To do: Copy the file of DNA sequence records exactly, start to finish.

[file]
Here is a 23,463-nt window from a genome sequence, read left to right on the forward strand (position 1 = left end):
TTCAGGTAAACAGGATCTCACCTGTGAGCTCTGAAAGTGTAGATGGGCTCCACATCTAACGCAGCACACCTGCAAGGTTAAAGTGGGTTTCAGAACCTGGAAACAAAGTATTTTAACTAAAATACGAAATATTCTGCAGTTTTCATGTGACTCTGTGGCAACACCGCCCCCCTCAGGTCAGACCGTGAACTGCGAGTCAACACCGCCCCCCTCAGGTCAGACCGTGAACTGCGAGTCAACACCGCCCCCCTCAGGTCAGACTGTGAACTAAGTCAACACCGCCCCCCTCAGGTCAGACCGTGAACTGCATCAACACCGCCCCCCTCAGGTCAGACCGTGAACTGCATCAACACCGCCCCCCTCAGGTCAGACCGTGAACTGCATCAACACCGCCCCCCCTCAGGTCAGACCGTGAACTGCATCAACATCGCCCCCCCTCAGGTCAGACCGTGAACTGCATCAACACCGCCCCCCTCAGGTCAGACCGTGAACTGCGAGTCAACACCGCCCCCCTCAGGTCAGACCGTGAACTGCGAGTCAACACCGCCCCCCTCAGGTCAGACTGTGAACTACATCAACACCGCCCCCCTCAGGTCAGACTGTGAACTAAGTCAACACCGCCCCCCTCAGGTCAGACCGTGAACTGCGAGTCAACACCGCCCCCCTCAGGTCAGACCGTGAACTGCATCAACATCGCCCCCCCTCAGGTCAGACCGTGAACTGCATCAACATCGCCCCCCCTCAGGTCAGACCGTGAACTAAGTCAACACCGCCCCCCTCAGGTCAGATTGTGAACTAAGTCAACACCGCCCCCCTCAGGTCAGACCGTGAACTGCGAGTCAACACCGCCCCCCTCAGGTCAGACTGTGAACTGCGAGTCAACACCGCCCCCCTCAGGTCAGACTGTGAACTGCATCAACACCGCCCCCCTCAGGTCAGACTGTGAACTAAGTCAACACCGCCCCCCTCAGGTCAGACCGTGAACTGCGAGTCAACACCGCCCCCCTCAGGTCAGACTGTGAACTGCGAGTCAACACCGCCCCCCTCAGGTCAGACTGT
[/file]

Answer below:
Here is a 23,463-nt window from a genome sequence, read left to right on the forward strand (position 1 = left end):
TTCAGGTAAACAGGATCTCACCTGTGAGCTCTGAAAGTGTAGATGGGCTCCACATCTAACGCAGCACACCTGCAAGGTTAAAGTGGGTTTCAGAACCTGGAAACAAAGTATTTTAACTAAAATACGAAATATTCTGCAGTTTTCATGTGACTCTGTGGCAACACCGCCCCCCTCAGGTCAGACCGTGAACTGCGAGTCAACACCGCCCCCCTCAGGTCAGACCGTGAACTGCGAGTCAACACCGCCCCCCTCAGGTCAGACTGTGAACTAAGTCAACACCGCCCCCCTCAGGTCAGACCGTGAACTGCATCAACACCGCCCCCCTCAGGTCAGACCGTGAACTGCATCAACACCGCCCCCCTCAGGTCAGACCGTGAACTGCATCAACACCGCCCCCCCTCAGGTCAGACCGTGAACTGCATCAACATCGCCCCCCCTCAGGTCAGACCGTGAACTGCATCAACACCGCCCCCCTCAGGTCAGACCGTGAACTGCGAGTCAACACCGCCCCCCTCAGGTCAGACCGTGAACTGCGAGTCAACACCGCCCCCCTCAGGTCAGACTGTGAACTACATCAACACCGCCCCCCTCAGGTCAGACTGTGAACTAAGTCAACACCGCCCCCCTCAGGTCAGACCGTGAACTGCGAGTCAACACCGCCCCCCTCAGGTCAGACCGTGAACTGCATCAACATCGCCCCCCCTCAGGTCAGACCGTGAACTGCATCAACATCGCCCCCCCTCAGGTCAGACCGTGAACTAAGTCAACACCGCCCCCCTCAGGTCAGATTGTGAACTAAGTCAACACCGCCCCCCTCAGGTCAGACCGTGAACTGCGAGTCAACACCGCCCCCCTCAGGTCAGACTGTGAACTGCGAGTCAACACCGCCCCCCTCAGGTCAGACTGTGAACTGCATCAACACCGCCCCCCTCAGGTCAGACTGTGAACTAAGTCAACACCGCCCCCCTCAGGTCAGACCGTGAACTGCGAGTCAACACCGCCCCCCTCAGGTCAGACTGTGAACTGCGAGTCAACACCGCCCCCCTCAGGTCAGACTGT